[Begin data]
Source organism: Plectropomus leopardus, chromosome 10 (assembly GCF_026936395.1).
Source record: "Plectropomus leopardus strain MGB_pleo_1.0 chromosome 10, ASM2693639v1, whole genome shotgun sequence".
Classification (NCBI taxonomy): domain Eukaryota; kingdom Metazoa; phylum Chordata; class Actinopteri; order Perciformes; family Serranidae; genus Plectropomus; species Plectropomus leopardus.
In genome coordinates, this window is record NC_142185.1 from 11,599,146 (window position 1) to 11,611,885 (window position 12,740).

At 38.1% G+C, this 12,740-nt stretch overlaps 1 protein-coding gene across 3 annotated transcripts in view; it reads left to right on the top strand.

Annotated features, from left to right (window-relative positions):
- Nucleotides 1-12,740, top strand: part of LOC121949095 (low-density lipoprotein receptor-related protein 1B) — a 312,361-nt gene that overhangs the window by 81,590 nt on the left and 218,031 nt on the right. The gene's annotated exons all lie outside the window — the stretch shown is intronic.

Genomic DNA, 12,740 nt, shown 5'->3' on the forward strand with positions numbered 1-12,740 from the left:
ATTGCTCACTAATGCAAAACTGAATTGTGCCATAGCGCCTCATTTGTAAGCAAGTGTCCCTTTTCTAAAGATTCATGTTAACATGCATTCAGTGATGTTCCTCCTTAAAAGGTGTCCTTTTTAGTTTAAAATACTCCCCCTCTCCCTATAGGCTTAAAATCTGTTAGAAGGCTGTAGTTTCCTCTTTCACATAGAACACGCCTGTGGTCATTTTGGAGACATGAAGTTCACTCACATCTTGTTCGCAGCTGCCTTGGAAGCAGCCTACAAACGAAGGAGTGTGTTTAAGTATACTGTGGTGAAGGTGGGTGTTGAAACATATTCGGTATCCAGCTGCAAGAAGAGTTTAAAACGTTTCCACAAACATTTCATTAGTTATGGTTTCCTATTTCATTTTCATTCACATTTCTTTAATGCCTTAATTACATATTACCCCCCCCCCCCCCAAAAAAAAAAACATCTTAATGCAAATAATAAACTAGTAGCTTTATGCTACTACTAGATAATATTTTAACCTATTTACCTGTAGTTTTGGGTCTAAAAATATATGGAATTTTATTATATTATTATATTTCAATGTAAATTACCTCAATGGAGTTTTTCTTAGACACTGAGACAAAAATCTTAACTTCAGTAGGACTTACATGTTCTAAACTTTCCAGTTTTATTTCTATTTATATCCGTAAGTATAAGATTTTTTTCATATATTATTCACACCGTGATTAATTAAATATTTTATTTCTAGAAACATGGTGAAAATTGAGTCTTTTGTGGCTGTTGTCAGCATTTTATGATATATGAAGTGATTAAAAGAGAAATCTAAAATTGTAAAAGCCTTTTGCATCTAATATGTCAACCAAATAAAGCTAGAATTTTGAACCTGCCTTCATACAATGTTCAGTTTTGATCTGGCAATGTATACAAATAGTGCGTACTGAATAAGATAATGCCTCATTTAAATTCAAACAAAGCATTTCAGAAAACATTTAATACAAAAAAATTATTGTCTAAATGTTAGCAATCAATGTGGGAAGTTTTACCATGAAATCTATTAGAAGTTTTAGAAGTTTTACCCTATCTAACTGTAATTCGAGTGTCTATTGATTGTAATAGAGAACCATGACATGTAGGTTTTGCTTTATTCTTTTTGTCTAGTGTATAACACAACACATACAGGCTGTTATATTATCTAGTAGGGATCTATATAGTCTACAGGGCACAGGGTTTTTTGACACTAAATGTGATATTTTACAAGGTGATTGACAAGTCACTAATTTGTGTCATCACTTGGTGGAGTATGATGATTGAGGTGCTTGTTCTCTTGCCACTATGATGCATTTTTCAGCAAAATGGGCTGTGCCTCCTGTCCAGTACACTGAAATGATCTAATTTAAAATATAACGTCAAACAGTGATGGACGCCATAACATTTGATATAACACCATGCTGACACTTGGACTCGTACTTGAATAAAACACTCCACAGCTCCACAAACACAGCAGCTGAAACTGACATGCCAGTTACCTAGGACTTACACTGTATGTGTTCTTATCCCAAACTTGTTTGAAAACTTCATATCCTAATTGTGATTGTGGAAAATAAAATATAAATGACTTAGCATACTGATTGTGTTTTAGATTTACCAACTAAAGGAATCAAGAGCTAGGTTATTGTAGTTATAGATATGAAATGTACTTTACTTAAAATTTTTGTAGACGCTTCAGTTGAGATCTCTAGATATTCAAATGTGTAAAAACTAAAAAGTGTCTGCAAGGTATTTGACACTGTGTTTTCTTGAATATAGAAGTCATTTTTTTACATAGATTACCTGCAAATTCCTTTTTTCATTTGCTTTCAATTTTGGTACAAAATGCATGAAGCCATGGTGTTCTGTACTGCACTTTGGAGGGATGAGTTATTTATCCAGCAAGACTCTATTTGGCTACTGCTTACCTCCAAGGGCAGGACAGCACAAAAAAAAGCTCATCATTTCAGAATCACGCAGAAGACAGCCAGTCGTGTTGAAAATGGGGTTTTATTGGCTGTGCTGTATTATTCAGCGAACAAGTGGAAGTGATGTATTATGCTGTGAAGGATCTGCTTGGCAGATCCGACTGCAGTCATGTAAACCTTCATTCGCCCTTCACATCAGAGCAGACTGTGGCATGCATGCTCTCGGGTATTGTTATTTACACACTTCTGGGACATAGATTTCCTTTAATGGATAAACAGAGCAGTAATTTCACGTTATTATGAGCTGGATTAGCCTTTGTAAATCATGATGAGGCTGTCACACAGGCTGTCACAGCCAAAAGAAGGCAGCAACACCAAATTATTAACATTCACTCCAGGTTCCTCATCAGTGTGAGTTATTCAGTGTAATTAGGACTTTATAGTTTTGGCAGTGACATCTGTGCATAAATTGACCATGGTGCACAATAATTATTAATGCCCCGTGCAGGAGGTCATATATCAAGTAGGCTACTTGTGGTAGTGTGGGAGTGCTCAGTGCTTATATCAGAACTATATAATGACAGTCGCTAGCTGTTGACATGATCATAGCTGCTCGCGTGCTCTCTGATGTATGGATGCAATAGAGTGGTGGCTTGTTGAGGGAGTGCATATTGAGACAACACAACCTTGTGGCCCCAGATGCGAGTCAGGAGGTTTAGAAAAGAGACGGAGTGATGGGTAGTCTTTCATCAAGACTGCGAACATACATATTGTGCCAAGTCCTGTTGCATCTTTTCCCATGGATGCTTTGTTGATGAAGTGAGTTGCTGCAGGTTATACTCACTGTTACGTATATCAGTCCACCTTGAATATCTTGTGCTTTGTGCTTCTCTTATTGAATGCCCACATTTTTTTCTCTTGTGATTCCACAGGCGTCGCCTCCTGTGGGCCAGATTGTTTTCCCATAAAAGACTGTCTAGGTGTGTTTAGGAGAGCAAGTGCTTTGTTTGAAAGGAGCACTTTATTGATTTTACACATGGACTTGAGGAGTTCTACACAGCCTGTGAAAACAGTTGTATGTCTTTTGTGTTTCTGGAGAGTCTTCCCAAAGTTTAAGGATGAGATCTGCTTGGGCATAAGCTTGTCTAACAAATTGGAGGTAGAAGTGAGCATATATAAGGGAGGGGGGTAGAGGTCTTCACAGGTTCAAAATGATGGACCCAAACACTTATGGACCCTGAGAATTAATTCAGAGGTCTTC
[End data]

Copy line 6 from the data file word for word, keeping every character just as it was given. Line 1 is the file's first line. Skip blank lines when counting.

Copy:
Annotated features, from left to right (window-relative positions):